Nobody likes to be stranded in the middle of nowhere…
Especially if that could have been prevented by a routine check…
That’s what could happen to you if you’re not careful with your battery health.
In this article, you’ll learn everything you need to know about car batteries and how to avoid being a stranded victim of an empty battery.
Table of Contents
Why Does Your Car Need A Battery?
There are more and more electronics in your car, right? From opening your windows to powering a complete onboard computer, nowadays cars are mostly managed by a lot of electronics components (maybe too many!).
But the actual main function of the battery is to start your engine.
That’s right, your engine cannot start by itself.
It needs to be started by a motor. When you start your engine the battery powers an electric motor called the starter. It rotates the crankshaft and starts your combustion engine.
Starting an engine requires a ton of energy.
That’s why your battery is a key component of your car.
Especially in winter. A cold battery has more difficulties retaining energy. That’s why it is hard to start your engine in the middle of winter.
When choosing a replacement battery, you need to make sure to choose a battery that can deliver enough power to start your engine even in the coldest temperature of winter.
How To Check Your Battery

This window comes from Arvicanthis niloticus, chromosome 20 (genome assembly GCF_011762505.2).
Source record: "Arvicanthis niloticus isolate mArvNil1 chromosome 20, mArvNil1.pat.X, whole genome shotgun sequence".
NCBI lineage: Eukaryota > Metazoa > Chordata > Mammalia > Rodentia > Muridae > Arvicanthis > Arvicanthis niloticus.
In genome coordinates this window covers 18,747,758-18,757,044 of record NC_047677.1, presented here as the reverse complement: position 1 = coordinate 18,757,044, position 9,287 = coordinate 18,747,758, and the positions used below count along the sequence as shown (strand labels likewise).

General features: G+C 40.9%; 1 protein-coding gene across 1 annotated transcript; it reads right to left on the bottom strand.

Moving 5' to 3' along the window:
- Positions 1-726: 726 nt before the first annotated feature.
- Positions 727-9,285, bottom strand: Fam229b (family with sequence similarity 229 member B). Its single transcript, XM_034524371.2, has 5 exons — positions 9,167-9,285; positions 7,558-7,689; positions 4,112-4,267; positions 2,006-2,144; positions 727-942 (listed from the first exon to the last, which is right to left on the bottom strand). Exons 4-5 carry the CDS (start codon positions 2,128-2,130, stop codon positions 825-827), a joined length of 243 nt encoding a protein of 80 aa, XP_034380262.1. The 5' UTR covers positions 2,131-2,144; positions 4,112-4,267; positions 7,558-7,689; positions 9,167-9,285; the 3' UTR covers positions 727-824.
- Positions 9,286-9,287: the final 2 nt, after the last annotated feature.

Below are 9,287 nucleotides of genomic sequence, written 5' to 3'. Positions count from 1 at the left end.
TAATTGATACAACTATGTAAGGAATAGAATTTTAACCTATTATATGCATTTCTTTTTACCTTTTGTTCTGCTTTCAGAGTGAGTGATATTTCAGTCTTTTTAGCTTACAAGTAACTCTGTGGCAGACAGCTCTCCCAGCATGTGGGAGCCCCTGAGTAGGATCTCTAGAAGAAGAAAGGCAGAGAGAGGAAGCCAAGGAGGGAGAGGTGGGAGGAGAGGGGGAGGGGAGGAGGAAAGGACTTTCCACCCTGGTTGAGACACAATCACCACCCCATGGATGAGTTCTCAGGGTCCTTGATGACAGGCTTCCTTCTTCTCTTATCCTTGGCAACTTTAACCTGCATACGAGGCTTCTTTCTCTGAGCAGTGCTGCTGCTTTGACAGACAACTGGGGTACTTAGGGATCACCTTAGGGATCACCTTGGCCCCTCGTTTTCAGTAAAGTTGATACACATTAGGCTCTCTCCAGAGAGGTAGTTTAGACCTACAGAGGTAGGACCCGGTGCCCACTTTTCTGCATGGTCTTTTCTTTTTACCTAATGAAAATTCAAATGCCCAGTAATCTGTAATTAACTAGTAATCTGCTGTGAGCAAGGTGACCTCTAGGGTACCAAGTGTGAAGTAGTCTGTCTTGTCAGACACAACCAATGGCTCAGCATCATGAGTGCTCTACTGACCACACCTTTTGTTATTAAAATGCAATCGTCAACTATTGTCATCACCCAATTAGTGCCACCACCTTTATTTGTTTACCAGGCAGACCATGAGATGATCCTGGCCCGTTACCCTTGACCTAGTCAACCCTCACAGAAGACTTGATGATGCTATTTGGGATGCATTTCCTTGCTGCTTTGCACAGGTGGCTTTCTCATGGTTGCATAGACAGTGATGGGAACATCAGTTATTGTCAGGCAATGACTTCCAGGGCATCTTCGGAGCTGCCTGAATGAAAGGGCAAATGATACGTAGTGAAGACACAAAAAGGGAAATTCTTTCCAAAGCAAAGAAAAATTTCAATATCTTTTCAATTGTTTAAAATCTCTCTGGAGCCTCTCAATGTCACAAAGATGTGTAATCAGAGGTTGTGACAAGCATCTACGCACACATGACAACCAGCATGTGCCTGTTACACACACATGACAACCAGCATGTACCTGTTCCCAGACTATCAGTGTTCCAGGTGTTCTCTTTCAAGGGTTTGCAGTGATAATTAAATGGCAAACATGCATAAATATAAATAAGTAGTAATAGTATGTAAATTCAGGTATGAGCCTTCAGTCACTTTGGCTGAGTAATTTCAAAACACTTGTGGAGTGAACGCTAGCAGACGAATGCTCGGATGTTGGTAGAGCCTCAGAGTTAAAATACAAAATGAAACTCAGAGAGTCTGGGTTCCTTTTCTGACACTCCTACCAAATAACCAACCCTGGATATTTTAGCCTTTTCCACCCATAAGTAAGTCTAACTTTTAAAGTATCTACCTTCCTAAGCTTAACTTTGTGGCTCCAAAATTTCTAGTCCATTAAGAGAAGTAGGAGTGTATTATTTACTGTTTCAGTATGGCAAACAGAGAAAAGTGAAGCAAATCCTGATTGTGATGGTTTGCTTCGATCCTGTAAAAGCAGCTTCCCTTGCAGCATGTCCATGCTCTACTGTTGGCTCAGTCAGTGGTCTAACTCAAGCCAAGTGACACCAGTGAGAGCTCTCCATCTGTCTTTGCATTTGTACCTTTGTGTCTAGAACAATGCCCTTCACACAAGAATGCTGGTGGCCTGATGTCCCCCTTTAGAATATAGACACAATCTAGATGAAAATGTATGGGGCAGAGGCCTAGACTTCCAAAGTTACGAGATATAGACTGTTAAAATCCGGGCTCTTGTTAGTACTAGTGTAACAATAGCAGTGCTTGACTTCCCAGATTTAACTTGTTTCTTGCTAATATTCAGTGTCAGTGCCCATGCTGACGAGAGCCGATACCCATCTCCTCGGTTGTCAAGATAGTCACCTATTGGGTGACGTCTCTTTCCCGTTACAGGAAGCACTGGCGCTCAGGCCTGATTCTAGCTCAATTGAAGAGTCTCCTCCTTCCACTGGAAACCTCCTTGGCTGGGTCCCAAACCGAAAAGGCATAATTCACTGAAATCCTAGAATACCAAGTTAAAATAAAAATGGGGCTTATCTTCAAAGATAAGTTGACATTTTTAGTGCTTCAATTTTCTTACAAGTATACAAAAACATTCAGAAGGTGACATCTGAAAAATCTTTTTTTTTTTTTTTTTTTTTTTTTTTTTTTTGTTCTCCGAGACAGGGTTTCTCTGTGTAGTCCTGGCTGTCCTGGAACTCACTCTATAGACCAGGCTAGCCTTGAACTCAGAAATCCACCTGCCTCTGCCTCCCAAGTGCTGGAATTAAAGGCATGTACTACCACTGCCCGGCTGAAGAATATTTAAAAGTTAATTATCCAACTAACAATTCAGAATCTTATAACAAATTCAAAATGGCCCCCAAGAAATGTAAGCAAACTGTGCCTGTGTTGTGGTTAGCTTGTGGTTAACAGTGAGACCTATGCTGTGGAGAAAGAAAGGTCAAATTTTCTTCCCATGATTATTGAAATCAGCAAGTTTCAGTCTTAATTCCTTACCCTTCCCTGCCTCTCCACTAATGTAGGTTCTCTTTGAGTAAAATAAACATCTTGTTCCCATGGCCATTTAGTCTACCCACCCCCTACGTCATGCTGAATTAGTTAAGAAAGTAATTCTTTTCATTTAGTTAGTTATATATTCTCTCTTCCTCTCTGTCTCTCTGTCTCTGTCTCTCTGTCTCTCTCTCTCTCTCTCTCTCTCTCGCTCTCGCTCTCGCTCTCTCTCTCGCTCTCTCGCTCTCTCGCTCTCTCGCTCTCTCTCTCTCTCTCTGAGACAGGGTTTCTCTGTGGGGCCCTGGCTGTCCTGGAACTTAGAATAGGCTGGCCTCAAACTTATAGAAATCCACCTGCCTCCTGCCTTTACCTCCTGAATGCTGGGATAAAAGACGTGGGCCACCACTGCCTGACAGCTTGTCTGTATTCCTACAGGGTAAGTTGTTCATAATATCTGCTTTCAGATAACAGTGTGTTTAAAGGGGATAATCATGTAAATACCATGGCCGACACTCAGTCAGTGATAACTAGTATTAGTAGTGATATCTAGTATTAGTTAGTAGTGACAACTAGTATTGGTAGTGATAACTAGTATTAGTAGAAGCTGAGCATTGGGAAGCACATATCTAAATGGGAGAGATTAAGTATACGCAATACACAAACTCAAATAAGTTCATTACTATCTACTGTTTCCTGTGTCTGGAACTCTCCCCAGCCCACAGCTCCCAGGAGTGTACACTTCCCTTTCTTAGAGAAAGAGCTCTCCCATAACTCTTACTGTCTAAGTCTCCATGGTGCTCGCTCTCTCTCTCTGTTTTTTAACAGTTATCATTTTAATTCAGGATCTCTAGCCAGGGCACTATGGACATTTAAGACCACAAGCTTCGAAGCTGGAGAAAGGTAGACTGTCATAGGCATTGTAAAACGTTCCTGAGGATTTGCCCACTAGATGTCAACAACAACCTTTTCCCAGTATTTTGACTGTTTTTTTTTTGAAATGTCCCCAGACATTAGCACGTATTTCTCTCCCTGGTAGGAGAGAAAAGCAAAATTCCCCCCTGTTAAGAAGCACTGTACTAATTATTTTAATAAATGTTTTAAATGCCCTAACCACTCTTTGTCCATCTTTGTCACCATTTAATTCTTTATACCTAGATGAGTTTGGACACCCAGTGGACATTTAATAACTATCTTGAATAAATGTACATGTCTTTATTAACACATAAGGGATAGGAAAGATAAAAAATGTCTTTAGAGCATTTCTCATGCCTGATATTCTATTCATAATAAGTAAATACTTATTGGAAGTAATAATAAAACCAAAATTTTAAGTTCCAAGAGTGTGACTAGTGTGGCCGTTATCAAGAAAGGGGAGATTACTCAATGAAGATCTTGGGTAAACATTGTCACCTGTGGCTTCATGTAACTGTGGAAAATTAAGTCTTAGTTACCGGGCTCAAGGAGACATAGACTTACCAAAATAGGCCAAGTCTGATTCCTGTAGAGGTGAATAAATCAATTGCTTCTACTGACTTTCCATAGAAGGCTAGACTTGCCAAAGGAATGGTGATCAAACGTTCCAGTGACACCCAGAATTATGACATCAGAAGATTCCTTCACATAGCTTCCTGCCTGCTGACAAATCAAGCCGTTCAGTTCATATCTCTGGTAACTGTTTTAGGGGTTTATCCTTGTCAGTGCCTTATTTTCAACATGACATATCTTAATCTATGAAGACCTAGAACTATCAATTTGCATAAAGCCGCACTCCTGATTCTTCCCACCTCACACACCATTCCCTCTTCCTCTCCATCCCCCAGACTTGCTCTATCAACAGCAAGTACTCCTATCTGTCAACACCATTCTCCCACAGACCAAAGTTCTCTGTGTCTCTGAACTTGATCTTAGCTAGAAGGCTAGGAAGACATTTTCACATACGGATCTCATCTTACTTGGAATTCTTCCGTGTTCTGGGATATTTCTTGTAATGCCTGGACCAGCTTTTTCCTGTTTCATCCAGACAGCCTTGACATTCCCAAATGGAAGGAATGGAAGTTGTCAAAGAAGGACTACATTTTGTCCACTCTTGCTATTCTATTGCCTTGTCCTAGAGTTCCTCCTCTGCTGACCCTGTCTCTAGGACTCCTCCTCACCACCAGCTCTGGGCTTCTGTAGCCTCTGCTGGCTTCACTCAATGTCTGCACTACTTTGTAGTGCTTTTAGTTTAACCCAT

So you want to know if your car battery needs a replacement?
Here’s what you need to know.
First of all, batteries need to be changed every 3 to 5 years depending on your car use and climate.
Now if you want to diagnose your battery here is what you need to know:
Some cars display the following warning sign to let you know that the battery is low in energy and requires some attention:
But surprisingly most cars do not display anything on the dashboard when the battery level is low.
So how to know if your battery has a problem.
First of all, if you have absolutely no equipment, and your car doesn’t start or struggles to start, here are the symptoms:
The light on the dashboard blinks (as if there was not enough energy to power them)
The engine struggled to start right away. It turns over a little bit but stops right away. It means there is a little bit of juice left in your battery but not enough power to start your engine.
Your engine does not start at all
You may encounter these troubles especially if it is cold.
To test your battery, you need to locate your battery.
For most cars, it is located in the front under the hood. But on some cars, it may be in the trunk for weight distribution.
The first thing to do before considering changing the whole battery is to make sure that the plus (red) and minus (black) connectors are not loose by giving a quick shake to the connectors. If you feel your connectors are moving, just tighten them up and that could simply solve your issue!